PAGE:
Article courtesy the Freelance Design Marketing Association.
One of the biggest mistakes I see freelance graphic designers and Web designers make is trying to compete on price.
If you think you’ll get more clients and earn more income by charging less than your competition, think again. Competing on price is a big mistake, and it’s one you can’t afford to make if you want your freelance design business to be successful long term.
I know, I know, competing on price can seem like the right thing to do; after all, many clients shop this way. But in reality, price competition can do more harm than good to your reputation and the types of clients you attract.
It really can be a vicious cycle that is impossible to get out of and seemingly more impossible to break as a business practice.
Here are three big reasons you should never compete on price:
1. You undermine your credibility by charging less.
Stop for a moment and think about the message you send your prospects by charging less than you’re worth. In your mind, you think clients are saying, “Oh, great! Now I can finally afford this service!”
But in reality, prospects are thinking, “Why is this designer charging less than everyone else? They must lack experience, or maybe they’re just not very good at what they do.”
Prospective clients expect those who are good at what they do to charge more than the competition, and they’ll gladly pay a higher price to get the service they desire. After all, your prospective clients believe in “you get what you pay for,” just like most people do.
If you needed plastic surgery, would you want to hire the bargain-basement discount doctor, or an expert who charged what his or her expertise was worth? What would the cheap doctor do for your face and image? What does the bargain-basement designer do for their client’s image?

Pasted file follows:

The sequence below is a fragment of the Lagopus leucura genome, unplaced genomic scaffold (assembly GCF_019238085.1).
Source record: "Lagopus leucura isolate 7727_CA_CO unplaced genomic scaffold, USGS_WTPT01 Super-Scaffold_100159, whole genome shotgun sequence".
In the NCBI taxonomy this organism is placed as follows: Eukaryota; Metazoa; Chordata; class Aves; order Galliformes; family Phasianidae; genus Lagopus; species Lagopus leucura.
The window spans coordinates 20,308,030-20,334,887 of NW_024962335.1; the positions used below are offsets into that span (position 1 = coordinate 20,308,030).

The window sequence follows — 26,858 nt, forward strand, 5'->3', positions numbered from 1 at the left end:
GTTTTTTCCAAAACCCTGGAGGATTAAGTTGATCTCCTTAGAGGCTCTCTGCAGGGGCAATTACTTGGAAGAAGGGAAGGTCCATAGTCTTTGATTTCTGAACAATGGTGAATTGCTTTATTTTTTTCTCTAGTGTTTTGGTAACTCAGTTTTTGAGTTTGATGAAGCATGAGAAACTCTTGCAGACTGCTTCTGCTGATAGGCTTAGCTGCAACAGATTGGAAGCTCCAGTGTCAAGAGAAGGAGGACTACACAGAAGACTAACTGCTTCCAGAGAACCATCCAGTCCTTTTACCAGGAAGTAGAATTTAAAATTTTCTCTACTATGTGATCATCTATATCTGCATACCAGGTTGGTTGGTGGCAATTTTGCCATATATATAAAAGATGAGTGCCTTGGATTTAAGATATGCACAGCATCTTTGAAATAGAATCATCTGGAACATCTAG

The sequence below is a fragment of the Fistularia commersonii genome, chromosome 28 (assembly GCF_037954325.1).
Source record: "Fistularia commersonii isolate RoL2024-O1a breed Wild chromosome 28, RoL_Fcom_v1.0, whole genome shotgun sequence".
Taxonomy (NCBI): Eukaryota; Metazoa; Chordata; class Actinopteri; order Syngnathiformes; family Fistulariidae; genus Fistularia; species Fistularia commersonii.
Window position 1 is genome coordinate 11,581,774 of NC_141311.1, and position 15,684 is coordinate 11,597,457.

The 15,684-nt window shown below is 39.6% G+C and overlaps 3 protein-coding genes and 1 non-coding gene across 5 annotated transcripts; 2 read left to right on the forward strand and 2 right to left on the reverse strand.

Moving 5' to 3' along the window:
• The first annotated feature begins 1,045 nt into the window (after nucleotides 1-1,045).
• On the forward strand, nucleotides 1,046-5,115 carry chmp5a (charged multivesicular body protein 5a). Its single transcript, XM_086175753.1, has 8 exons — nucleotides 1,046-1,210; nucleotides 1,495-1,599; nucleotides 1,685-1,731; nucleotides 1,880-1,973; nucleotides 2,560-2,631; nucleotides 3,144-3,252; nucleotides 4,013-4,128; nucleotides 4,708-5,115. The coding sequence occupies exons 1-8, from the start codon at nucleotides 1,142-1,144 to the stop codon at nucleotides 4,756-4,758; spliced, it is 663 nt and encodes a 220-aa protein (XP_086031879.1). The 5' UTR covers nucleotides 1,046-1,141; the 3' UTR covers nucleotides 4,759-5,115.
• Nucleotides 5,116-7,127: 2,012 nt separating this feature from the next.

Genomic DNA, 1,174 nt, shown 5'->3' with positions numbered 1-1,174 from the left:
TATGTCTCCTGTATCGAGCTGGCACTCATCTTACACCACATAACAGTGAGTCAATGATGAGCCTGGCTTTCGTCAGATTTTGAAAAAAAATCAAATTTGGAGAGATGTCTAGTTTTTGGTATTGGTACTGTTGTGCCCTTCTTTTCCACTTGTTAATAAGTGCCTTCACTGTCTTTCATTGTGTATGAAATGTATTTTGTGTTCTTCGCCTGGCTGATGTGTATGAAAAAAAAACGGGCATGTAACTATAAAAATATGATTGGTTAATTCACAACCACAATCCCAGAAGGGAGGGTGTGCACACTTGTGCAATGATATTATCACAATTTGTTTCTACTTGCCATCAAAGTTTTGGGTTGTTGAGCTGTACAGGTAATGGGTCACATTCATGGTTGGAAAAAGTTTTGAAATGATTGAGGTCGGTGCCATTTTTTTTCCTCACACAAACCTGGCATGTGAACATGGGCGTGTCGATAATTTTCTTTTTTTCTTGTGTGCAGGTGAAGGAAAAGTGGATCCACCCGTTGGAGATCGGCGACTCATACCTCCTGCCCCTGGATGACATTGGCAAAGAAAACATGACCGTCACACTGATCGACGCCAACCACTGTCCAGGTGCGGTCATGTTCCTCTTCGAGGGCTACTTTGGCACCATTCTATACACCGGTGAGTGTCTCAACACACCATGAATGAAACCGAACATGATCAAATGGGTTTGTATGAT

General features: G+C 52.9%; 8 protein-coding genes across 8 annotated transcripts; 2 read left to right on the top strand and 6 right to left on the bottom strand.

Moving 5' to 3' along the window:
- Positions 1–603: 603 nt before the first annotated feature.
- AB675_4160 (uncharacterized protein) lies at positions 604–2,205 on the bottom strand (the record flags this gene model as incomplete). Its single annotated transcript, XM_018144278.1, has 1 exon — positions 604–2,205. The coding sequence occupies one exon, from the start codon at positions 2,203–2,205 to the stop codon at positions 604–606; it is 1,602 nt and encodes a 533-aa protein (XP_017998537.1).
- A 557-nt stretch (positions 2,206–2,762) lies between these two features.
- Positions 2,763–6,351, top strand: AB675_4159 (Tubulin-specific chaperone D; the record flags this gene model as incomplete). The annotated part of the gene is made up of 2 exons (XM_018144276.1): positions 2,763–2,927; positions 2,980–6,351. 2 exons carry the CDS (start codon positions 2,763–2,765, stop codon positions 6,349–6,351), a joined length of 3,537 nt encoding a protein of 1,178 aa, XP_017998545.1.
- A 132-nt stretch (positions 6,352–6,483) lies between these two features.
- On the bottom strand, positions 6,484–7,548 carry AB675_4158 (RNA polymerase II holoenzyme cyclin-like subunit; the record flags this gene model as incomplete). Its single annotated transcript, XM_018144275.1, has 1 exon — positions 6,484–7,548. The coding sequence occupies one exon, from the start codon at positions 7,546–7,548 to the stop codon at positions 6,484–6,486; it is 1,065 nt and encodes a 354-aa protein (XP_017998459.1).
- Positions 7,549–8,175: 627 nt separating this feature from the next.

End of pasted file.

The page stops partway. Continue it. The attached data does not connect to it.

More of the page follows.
Just something for you to ponder.
2. You attract those who know the price of everything and the value of nothing.
When you compete on price, you attract clients who value price more than anything — including the value of your work and how it can benefit their sales, marketing, and position in their industry.
It doesn’t matter whether you provide the very best services money can buy or you do a just a so-so job, you’ll never have a long-term relationship with these clients, unless you’re willing to compete on price forever… because price is all they really care about.
As soon as someone cheaper comes along and you’re not willing to drop your prices, those clients will be gone.
3. Most people who are cheap and looking for the cheapest price can be “royal pains” to work with.
Internet marketing coach Yanik Silver once told a story about the Mercedes dealership in his hometown. He said the customers with the lowest-priced, entry-level Mercedes complain the most and cause the most problems for the staff. But those who purchased the highest-priced models of Mercedes are the best clients to serve and work with.
The same is true for your freelance design business. Cheap clients almost always complain more, take up more of your time, and are rarely satisfied. That’s because they’re always looking to get more for their money — which usually means more work for you, more headaches for you, more fires to put out, etc.
Of course, all of this comes without more pay.
No matter how great of a freelance designer you are, you’ll never be as successful as you could, if you compete on price.
When you don’t charge what you’re worth, you undermine your credibility and are sure to attract the wrong kind of clients. However, when you refuse to compete on price and add a lot of value to your services, you make your work more enjoyable and profitable, which will make your clients happy to pay you what you’re worth!
Copyright © 2009-2010 by Jeanna Pool. Jeanna is the Founder & President of the Freelance Design Marketing Association. The FIRST and ONLY association of its kind, anywhere in the world dedicated to teaching freelance graphic designers and web designers how to market their services successfully, attract clients consistently and build the business and income of their dreams. Visit the Freelance Design Marketing Association Web site to test drive the association risk-free for 30-days.